‘There has also been a spate of attacks on state infrastructure and on law enforcement agencies; whereas some members of the judiciary are working at the cross purposes with the executive and legislature in the fight against communalism and imperialism thereby weakening the government and the nation’s resolve and diluting the efficacy of its actions to control this menace.’

    ‘There has been increasing interference by some members of the judiciary in government policy, adversely affecting economic growth in particular. Constant interference in executive functions, not limited to the control of secular activity, economic policy, welfare of minorities, expansion of public sector, policies for the welfare of weaker sections of society, and marine planning, has weakened the writ of the government, the police force has been completely demoralized and is fast losing its efficacy to fight communalism and intelligence agencies have been thwarted in their activities and prevented from pursuing communalists.’

    ‘Some hardcore militants, extremists, and communalists who were arrested and being investigated were ordered to be released. The persons so released have subsequently been involved in heinous communalist activities, resulting in loss of human life and property. Communal forces which in some states have captured power through undemocratic means across the country have thus been encouraged while law enforcement agencies subdued.’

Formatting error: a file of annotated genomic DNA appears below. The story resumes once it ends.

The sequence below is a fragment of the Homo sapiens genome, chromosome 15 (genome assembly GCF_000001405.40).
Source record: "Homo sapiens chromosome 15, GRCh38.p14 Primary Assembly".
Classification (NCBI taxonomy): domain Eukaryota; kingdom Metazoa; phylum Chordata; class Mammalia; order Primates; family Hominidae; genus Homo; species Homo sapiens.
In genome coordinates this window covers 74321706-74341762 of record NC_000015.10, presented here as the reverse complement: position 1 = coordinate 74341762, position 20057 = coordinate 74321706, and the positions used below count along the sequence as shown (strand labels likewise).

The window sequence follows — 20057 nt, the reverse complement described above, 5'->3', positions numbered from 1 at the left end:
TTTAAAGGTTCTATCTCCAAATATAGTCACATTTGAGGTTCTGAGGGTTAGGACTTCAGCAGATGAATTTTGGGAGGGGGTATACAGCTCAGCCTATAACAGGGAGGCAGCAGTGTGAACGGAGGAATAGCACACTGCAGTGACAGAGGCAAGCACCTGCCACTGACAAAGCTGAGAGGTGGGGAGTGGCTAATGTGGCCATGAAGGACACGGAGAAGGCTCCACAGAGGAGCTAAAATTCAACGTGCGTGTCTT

‘Some judges by overstepping the limits of judicial authority have taken over the executive and legislative functions. The government is committed to the independence of the judiciary and the rule of law and holds the superior judiciary in high esteem, it is nonetheless of paramount importance that the honorable judges confine the scope of their activity to the judicial function and not assume charge of administration.’

    ‘Whereas an important constitutional institution, the supreme judicial council has been made entirely irrelevant by a recent order and judges have thus made themselves immune from inquiry into their conduct and put themselves beyond accountability.’

    ‘The humiliating treatment meted to government officials by some members of the judiciary on a routine basis during court proceeding has demoralized the civil bureaucracy and senior government functionaries, to avoid being harassed, prefer inaction’

    ‘The law and order situation in the country as well as the economy have been adversely affected and trichotomy of powers eroded; Whereas a situation has thus arisen where the government of the country cannot be carried on in accordance with the constitution and as the constitution provides no solution for this situation, there is no way out except through emergent and extraordinary measures.’

    ‘The situation has been reviewed in meetings with the chairperson of the United Peoples Alliance, the general secretary of the Communist Party of India (M), the General Secretary of the DMK, chief ministers of states headed by secular parties, and with the chairpersons of the JNU Students Union, Students Federation of India, CITU, INTUC, and AITUC.

    ‘Now, therefore, in pursuance of the deliberations and decisions of the said meetings, I Manmohan Singh, prime minster of India, acting under the advice and guidance of the Chairperson of the UPA Smt. Sonia Gandhi, proclaim emergency throughout India. I hereby order and proclaim that the constitution of the Secular Socialist and Sovereign Republic of India shall remain in abeyance. This shall come into force at once.’